One of the many advantages of paper piecing is how easy it is to make blocks whatever size you need, simply with the help of any photocopier or nowadays, most home printers. When you are ready to copy or print the block pattern to create your foundations, input the correct resizing percentage into the machine: percentages larger than 100 will enlarge the pattern (make it bigger); percentages smaller than 100 will reduce the pattern (make it smaller).
It’s easy to figure out the correct resizing percentage to put into the copier by using this formula:
Let’s take an easy example — you have a 6″ (finished size) block pattern, but a 12″ (finished size) block is needed for your project. Intuitively you know the size must be doubled, or enlarged 200%. Using our formula, you can see that:
12 inches (desired size) / 6 inches (current size) X 100 = 200%
This formula works for any measurement units, as long as they are the same units (inches, centimeters, yards, etc.) for the before and after measurement.
Now we’ll take a different, and not so intuitively obvious, example: you need to reduce your 12″ block to 8-1/2″ (finished size). Again, using our formula:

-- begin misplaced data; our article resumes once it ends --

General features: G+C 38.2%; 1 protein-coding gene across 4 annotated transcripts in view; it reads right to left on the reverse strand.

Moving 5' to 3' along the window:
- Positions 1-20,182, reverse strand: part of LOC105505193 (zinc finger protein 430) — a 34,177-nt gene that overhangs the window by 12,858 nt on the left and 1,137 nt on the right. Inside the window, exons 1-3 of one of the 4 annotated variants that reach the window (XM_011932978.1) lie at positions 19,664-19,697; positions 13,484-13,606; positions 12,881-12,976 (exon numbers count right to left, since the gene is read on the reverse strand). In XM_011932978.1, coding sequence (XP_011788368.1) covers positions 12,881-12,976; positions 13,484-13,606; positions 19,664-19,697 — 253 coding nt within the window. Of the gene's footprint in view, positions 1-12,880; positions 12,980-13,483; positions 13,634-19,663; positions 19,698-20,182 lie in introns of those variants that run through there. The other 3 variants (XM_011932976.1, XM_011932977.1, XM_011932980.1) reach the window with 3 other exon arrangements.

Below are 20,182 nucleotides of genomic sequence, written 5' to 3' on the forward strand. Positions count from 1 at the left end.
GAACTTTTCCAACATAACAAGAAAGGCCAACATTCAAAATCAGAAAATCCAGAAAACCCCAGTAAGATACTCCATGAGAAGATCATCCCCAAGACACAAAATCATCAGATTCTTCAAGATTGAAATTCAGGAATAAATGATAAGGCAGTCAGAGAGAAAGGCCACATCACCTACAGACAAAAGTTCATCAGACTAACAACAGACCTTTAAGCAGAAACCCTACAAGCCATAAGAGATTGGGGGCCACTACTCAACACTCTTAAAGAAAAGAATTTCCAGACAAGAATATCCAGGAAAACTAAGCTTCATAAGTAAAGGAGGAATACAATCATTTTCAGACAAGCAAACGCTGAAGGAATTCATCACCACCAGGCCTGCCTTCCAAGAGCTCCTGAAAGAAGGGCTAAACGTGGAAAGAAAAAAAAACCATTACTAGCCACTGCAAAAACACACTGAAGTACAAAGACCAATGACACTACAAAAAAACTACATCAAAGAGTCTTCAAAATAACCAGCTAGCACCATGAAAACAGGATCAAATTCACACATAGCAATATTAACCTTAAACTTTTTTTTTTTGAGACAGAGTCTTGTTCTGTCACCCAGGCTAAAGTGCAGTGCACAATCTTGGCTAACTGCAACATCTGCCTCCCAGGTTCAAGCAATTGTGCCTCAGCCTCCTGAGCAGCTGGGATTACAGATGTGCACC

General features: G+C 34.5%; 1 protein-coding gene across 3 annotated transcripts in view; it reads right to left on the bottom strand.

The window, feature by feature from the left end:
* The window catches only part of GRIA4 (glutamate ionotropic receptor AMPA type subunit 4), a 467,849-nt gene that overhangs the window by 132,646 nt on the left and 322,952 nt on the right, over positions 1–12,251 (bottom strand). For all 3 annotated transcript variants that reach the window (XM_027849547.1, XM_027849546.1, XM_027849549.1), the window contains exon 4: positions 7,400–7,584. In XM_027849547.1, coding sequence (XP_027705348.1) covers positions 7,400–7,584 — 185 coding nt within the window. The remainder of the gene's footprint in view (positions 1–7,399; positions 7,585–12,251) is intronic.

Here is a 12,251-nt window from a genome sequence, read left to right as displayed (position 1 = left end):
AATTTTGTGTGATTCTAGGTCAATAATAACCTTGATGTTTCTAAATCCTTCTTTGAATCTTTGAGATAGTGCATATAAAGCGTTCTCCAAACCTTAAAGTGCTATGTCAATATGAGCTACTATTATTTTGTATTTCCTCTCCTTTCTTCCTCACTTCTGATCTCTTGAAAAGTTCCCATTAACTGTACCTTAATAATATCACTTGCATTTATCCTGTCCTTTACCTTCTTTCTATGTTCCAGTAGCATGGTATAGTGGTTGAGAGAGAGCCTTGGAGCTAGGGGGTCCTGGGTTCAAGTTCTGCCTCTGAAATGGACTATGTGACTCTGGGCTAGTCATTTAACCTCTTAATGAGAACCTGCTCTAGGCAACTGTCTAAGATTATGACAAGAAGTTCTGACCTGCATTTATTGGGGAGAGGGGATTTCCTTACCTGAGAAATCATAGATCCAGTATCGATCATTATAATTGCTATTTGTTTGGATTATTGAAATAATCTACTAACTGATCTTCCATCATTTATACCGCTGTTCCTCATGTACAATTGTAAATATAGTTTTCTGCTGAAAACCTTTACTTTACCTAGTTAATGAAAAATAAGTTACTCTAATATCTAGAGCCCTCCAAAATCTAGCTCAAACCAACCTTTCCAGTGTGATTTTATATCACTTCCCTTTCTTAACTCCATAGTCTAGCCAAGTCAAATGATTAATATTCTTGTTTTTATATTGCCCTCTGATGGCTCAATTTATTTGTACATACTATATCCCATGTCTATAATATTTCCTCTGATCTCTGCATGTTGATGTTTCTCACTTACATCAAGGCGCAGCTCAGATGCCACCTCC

8.5 inches (desired size) / 12 inches (current size) X 100 = 70.83%
Most copiers or printers only allow percentages of whole numbers. So round up to 71%, which is sufficiently accurate for typical quilt block sizes.
With quilt patterns, remember to always work with finished size block measurements (i.e. the measurement without the outer seam allowance) when figuring out your resizing percentages. Using a block size that includes seam allowances will lead to inaccuracies when resizing, because you would also be proportionately enlarging or reducing the seam allowance when, in fact, the standard seam allowance is 1/4″ regardless of the size of the block.
This is the reason that many quilt designers, myself included, don’t include printed seam allowances on their paper piecing patterns, so as not to confuse quilters when resizing blocks. The seam allowance on a resized block would no longer be a true 1/4″.
If you’re handy with Excel or another spreadsheet program, you can create a nifty little resizing tool to figure out percentages automatically from any (finished) block size to any other block size. Here’s two Excel versions I’ve created for you. The first is for converting inches to inches; the second converts inches to centimeters:
For a Microsoft Excel file which will convert both square and rectangular blocks (sized in INCHES) to whatever size you need in INCHES, click here.
For a Microsoft Excel file which will convert both square and rectangular blocks (sized in INCHES) to whatever size you need in CENTIMETERS, click here.